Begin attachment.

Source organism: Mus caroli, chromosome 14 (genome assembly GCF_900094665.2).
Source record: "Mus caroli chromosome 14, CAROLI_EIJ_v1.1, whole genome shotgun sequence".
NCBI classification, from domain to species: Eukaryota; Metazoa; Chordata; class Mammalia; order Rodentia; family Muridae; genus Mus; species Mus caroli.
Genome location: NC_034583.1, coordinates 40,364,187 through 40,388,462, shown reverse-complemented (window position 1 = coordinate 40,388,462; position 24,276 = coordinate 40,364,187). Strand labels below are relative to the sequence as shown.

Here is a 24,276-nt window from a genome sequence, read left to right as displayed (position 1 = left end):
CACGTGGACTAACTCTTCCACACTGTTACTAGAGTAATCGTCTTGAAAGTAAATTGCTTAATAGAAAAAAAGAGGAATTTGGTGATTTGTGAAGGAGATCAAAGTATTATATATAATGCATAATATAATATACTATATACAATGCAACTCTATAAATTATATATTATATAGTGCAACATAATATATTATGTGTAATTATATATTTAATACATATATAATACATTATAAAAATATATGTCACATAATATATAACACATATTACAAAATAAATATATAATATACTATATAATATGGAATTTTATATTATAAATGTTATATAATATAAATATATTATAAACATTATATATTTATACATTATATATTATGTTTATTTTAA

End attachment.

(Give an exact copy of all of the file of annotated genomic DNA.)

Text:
Source organism: Mus caroli, chromosome 14 (genome assembly GCF_900094665.2).
Source record: "Mus caroli chromosome 14, CAROLI_EIJ_v1.1, whole genome shotgun sequence".
NCBI classification, from domain to species: Eukaryota; Metazoa; Chordata; class Mammalia; order Rodentia; family Muridae; genus Mus; species Mus caroli.
Genome location: NC_034583.1, coordinates 40,364,187 through 40,388,462, shown reverse-complemented (window position 1 = coordinate 40,388,462; position 24,276 = coordinate 40,364,187). Strand labels below are relative to the sequence as shown.

Here is a 24,276-nt window from a genome sequence, read left to right as displayed (position 1 = left end):
CACGTGGACTAACTCTTCCACACTGTTACTAGAGTAATCGTCTTGAAAGTAAATTGCTTAATAGAAAAAAAGAGGAATTTGGTGATTTGTGAAGGAGATCAAAGTATTATATATAATGCATAATATAATATACTATATACAATGCAACTCTATAAATTATATATTATATAGTGCAACATAATATATTATGTGTAATTATATATTTAATACATATATAATACATTATAAAAATATATGTCACATAATATATAACACATATTACAAAATAAATATATAATATACTATATAATATGGAATTTTATATTATAAATGTTATATAATATAAATATATTATAAACATTATATATTTATACATTATATATTATGTTTATTTTAA